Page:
There are four main investment products that banks offer – savings accounts, money market accounts, certificate of deposits (CDs). In the world of investing, these three are generally the safest forms of investments with varying amounts of interest opportunities.
The biggest benefit regarding savings and CD’s are that the money is insured by the Federal Deposit Insurance Corporation or FDIC. The value is dependent on the type of account you have, but we can delve into that later. For single accounts, the total deposits across checkings and savings accounts (in the individual’s name) are insured up to $250,000.
Savings accounts are the most basic account types offered by banks. They have a fairly low, minimum deposit requirement and offer decent liquidity. On top of that, they offer a small interest payment on the principal that is typically compounded. An individual can also withdraw money without any restrictions or penalties.
Money market accounts offer similar privileges to a savings account but typically have higher interest rates. They also have a minimum deposit, but can offer interest rates ranging from 0.1-1.0%. However, there are limits as to the amount of money and frequency that money can be withdrawn from an MMA.
Certificate of deposits are similar to the above accounts, but are an example of time deposits. They exist for a fixed period of time (3 month to multiple years) and pay interest regularly until time is up (or the CD is matured). The money is illiquid, so nothing can be added or moved to the CD during the active term. Why would you do this? Interest rates are higher compared to standard savings and money market accounts.
In order of savings accounts to money market accounts to CD’s they have progressively higher interest rates with decreasing amount of liquidity. That’s a good rule of thumb for these common bank products. Let’s dive a little deeper into each account.
The main takeaway for savings accounts is that they generate interest, just not very much — average APY is around 0.06%. Certain online banks offer higher interest rates (such as Ally) with rates almost as high as 1%. They can afford to do this since they have significantly less operational costs compared to brick and mortar banks. Another exception is that individuals can capitalize on promotions when opening a new account as banks offer better rates to attract new customers.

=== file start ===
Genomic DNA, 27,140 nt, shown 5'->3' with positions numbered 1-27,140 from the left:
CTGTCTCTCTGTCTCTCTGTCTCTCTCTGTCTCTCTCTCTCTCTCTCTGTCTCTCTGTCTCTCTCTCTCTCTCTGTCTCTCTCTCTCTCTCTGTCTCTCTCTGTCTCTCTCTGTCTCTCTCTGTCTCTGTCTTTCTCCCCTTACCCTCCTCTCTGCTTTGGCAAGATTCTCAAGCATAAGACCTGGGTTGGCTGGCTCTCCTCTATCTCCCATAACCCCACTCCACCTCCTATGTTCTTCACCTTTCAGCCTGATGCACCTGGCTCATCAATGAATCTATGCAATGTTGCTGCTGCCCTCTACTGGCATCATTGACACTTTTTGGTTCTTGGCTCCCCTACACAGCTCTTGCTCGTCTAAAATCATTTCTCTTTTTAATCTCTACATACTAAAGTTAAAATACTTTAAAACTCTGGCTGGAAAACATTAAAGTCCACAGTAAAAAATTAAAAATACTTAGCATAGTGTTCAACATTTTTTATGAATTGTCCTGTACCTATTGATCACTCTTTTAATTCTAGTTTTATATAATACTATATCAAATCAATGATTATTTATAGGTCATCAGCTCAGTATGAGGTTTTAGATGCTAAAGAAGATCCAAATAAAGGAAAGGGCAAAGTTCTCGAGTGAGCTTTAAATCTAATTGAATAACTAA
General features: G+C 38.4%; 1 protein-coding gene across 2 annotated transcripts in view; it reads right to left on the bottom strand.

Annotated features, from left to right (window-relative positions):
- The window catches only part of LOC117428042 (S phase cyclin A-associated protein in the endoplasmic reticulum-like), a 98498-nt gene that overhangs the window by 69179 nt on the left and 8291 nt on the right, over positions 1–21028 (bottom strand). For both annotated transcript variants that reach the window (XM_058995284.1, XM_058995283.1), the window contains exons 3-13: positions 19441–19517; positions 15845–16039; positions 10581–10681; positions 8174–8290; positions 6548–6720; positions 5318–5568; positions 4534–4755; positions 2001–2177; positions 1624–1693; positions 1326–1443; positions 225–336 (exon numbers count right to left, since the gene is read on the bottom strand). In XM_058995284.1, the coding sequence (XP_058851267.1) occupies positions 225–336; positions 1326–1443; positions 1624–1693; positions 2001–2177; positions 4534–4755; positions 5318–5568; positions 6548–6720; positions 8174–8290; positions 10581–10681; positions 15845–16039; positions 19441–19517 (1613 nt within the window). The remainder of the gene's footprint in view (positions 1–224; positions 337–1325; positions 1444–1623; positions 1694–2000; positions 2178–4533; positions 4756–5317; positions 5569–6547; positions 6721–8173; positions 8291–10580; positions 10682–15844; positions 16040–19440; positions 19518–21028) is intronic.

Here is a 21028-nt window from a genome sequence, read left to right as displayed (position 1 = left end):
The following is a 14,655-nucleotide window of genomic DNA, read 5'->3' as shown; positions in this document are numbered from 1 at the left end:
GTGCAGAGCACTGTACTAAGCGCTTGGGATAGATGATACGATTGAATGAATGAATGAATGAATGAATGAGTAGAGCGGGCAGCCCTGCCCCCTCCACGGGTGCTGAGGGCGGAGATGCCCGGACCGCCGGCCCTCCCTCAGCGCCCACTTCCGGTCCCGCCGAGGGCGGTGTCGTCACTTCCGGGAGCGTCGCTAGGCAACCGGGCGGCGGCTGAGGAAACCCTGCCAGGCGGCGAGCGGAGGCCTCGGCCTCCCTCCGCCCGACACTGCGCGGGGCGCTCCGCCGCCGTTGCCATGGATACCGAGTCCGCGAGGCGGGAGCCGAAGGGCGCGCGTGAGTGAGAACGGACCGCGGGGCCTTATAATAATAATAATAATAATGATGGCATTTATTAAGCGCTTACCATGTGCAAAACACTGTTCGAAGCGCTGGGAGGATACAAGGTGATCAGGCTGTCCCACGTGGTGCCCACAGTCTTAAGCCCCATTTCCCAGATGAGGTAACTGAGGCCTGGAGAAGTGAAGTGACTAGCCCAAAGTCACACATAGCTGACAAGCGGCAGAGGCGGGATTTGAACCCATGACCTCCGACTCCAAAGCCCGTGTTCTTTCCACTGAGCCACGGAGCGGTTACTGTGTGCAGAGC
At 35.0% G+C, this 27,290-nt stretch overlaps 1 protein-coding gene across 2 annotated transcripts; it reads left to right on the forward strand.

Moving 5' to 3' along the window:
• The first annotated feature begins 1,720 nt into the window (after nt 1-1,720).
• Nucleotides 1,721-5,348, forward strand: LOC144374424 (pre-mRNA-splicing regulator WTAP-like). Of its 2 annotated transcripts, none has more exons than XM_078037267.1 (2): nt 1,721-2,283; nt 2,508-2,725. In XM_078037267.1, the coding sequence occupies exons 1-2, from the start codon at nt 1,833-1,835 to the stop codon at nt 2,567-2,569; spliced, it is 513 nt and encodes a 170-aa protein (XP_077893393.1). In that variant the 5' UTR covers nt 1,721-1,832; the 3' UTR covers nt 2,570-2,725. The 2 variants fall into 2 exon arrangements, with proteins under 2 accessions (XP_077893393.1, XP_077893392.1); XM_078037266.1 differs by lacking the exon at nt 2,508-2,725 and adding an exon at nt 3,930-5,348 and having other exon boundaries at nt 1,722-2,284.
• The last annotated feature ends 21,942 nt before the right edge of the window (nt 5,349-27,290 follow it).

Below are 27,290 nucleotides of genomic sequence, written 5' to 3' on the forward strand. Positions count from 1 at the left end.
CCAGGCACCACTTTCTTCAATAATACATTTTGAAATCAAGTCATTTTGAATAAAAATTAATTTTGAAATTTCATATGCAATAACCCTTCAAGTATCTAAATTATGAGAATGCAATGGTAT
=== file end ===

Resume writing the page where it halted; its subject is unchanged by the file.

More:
With savings accounts, it is important to make sure the minimum deposit is met typically on a monthly basis. If the account holder fails to do so, they will be charged a penalty fee. The other main downside is that though you can typically deposit money freely, withdrawals tend to be limited on a monthly basis.
Other than that, the main philosophy of a savings account is to keep the money and in theory not touch it, which lends itself to being a good investment vehicle for an emergency, or rainy day, fund. Savings accounts are the de-facto choice for risk-averse investors.
Money market accounts typically provide higher interest rates, but they come with a handful of downsides. As mentioned before, they have even tighter withdrawal abilities when compared to a savings accounts and also typically require a higher account minimum balance. Ultimately this higher balance is what enables the banks to offer the higher interest rates.
The money deposited is invested in conservative financial instruments – certificate of deposits, government securities (US T-bills) to name some. Money market funds are regulated by the SEC and are mandated to only invest in short-term, highly rated debt. They are generally seen as a sound alternative to a traditional savings account assuming the person is willing to bear a nominally higher risk level.
Last but not least certificate of deposits tend to provide high interest rates that are (normally) static during the term of the investment, but provide no liquidity. By that, you can’t write a check or withdraw money from a CD account, unless you are willing to incur a penalty.
Another typical fact about these accounts – the longer the term, the higher the interest rate you’ll receive. Why? The individual is exposed to higher risk when holding onto this investment for a longer period of time, so they expect to be compensated proportionally. At the end of the CD’s term, you have the option to withdraw your money or roll it over into another CD.